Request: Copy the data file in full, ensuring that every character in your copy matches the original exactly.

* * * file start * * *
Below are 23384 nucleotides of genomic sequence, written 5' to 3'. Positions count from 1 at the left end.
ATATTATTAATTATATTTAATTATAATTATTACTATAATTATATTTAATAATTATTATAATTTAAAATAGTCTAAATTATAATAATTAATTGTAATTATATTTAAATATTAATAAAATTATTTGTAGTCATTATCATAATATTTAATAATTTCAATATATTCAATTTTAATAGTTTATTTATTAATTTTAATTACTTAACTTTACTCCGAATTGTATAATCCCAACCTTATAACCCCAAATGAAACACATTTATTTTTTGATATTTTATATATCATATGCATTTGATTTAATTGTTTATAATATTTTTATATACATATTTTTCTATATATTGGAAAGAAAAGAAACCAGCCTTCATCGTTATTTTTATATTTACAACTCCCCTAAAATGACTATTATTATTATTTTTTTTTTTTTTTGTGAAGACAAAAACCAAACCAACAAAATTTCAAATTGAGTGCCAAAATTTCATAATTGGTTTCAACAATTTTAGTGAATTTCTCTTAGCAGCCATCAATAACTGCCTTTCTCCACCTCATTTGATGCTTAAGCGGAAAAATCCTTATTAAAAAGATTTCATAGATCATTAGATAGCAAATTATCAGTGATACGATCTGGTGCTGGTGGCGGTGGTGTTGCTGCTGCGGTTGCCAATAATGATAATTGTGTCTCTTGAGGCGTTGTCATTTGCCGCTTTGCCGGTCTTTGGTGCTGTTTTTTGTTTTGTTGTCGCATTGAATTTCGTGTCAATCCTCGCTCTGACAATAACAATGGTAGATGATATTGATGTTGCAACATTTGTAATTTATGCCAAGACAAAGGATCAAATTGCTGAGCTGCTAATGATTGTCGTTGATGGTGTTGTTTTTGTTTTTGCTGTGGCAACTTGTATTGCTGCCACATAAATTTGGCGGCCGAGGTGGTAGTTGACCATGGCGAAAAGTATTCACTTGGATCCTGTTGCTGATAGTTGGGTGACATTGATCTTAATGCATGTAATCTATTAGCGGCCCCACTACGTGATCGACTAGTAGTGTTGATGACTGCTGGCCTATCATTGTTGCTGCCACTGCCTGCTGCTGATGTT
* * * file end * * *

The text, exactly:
Below are 23384 nucleotides of genomic sequence, written 5' to 3'. Positions count from 1 at the left end.
ATATTATTAATTATATTTAATTATAATTATTACTATAATTATATTTAATAATTATTATAATTTAAAATAGTCTAAATTATAATAATTAATTGTAATTATATTTAAATATTAATAAAATTATTTGTAGTCATTATCATAATATTTAATAATTTCAATATATTCAATTTTAATAGTTTATTTATTAATTTTAATTACTTAACTTTACTCCGAATTGTATAATCCCAACCTTATAACCCCAAATGAAACACATTTATTTTTTGATATTTTATATATCATATGCATTTGATTTAATTGTTTATAATATTTTTATATACATATTTTTCTATATATTGGAAAGAAAAGAAACCAGCCTTCATCGTTATTTTTATATTTACAACTCCCCTAAAATGACTATTATTATTATTTTTTTTTTTTTTTGTGAAGACAAAAACCAAACCAACAAAATTTCAAATTGAGTGCCAAAATTTCATAATTGGTTTCAACAATTTTAGTGAATTTCTCTTAGCAGCCATCAATAACTGCCTTTCTCCACCTCATTTGATGCTTAAGCGGAAAAATCCTTATTAAAAAGATTTCATAGATCATTAGATAGCAAATTATCAGTGATACGATCTGGTGCTGGTGGCGGTGGTGTTGCTGCTGCGGTTGCCAATAATGATAATTGTGTCTCTTGAGGCGTTGTCATTTGCCGCTTTGCCGGTCTTTGGTGCTGTTTTTTGTTTTGTTGTCGCATTGAATTTCGTGTCAATCCTCGCTCTGACAATAACAATGGTAGATGATATTGATGTTGCAACATTTGTAATTTATGCCAAGACAAAGGATCAAATTGCTGAGCTGCTAATGATTGTCGTTGATGGTGTTGTTTTTGTTTTTGCTGTGGCAACTTGTATTGCTGCCACATAAATTTGGCGGCCGAGGTGGTAGTTGACCATGGCGAAAAGTATTCACTTGGATCCTGTTGCTGATAGTTGGGTGACATTGATCTTAATGCATGTAATCTATTAGCGGCCCCACTACGTGATCGACTAGTAGTGTTGATGACTGCTGGCCTATCATTGTTGCTGCCACTGCCTGCTGCTGATGTT